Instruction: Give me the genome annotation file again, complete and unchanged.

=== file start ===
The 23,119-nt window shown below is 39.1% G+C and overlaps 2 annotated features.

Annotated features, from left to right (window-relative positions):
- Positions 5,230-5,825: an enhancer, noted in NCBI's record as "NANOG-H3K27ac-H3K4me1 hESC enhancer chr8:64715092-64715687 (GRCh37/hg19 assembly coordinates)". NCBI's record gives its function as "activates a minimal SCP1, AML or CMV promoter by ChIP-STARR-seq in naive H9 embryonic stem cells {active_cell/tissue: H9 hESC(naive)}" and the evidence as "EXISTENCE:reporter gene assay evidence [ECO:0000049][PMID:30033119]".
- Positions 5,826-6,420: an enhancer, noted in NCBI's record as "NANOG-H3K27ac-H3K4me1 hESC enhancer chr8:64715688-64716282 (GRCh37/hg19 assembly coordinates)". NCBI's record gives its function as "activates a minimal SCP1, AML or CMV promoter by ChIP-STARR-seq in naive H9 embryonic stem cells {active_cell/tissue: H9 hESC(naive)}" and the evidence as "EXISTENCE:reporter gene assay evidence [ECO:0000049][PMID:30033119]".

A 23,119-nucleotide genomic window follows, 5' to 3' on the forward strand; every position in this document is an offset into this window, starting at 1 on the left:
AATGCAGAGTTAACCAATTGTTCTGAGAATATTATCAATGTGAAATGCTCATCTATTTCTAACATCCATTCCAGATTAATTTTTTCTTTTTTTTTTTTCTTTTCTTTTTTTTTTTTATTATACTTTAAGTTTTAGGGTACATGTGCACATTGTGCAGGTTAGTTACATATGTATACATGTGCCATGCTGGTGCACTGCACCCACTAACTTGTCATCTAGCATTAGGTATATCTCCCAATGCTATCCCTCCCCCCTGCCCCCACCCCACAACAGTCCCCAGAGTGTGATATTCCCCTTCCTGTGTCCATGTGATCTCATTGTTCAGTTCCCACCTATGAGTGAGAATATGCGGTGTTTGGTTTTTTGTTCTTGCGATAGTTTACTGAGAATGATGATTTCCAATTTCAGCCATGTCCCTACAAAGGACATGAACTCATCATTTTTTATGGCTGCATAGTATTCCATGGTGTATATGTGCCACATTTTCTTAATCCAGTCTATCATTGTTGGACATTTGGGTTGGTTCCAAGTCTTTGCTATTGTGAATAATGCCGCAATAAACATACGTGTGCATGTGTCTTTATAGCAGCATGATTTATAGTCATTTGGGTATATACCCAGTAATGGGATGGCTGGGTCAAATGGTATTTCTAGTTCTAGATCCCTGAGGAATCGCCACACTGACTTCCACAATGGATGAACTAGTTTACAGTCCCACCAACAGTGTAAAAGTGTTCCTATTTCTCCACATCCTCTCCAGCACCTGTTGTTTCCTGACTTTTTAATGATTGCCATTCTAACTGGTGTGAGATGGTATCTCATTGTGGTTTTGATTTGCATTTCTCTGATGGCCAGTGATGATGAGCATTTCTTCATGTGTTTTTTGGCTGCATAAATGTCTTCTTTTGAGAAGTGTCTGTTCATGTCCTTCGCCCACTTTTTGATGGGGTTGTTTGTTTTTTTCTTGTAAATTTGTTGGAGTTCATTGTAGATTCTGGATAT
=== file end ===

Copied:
The 23,119-nt window shown below is 39.1% G+C and overlaps 2 annotated features.

Annotated features, from left to right (window-relative positions):
- Positions 5,230-5,825: an enhancer, noted in NCBI's record as "NANOG-H3K27ac-H3K4me1 hESC enhancer chr8:64715092-64715687 (GRCh37/hg19 assembly coordinates)". NCBI's record gives its function as "activates a minimal SCP1, AML or CMV promoter by ChIP-STARR-seq in naive H9 embryonic stem cells {active_cell/tissue: H9 hESC(naive)}" and the evidence as "EXISTENCE:reporter gene assay evidence [ECO:0000049][PMID:30033119]".
- Positions 5,826-6,420: an enhancer, noted in NCBI's record as "NANOG-H3K27ac-H3K4me1 hESC enhancer chr8:64715688-64716282 (GRCh37/hg19 assembly coordinates)". NCBI's record gives its function as "activates a minimal SCP1, AML or CMV promoter by ChIP-STARR-seq in naive H9 embryonic stem cells {active_cell/tissue: H9 hESC(naive)}" and the evidence as "EXISTENCE:reporter gene assay evidence [ECO:0000049][PMID:30033119]".

A 23,119-nucleotide genomic window follows, 5' to 3' on the forward strand; every position in this document is an offset into this window, starting at 1 on the left:
AATGCAGAGTTAACCAATTGTTCTGAGAATATTATCAATGTGAAATGCTCATCTATTTCTAACATCCATTCCAGATTAATTTTTTCTTTTTTTTTTTTCTTTTCTTTTTTTTTTTTATTATACTTTAAGTTTTAGGGTACATGTGCACATTGTGCAGGTTAGTTACATATGTATACATGTGCCATGCTGGTGCACTGCACCCACTAACTTGTCATCTAGCATTAGGTATATCTCCCAATGCTATCCCTCCCCCCTGCCCCCACCCCACAACAGTCCCCAGAGTGTGATATTCCCCTTCCTGTGTCCATGTGATCTCATTGTTCAGTTCCCACCTATGAGTGAGAATATGCGGTGTTTGGTTTTTTGTTCTTGCGATAGTTTACTGAGAATGATGATTTCCAATTTCAGCCATGTCCCTACAAAGGACATGAACTCATCATTTTTTATGGCTGCATAGTATTCCATGGTGTATATGTGCCACATTTTCTTAATCCAGTCTATCATTGTTGGACATTTGGGTTGGTTCCAAGTCTTTGCTATTGTGAATAATGCCGCAATAAACATACGTGTGCATGTGTCTTTATAGCAGCATGATTTATAGTCATTTGGGTATATACCCAGTAATGGGATGGCTGGGTCAAATGGTATTTCTAGTTCTAGATCCCTGAGGAATCGCCACACTGACTTCCACAATGGATGAACTAGTTTACAGTCCCACCAACAGTGTAAAAGTGTTCCTATTTCTCCACATCCTCTCCAGCACCTGTTGTTTCCTGACTTTTTAATGATTGCCATTCTAACTGGTGTGAGATGGTATCTCATTGTGGTTTTGATTTGCATTTCTCTGATGGCCAGTGATGATGAGCATTTCTTCATGTGTTTTTTGGCTGCATAAATGTCTTCTTTTGAGAAGTGTCTGTTCATGTCCTTCGCCCACTTTTTGATGGGGTTGTTTGTTTTTTTCTTGTAAATTTGTTGGAGTTCATTGTAGATTCTGGATAT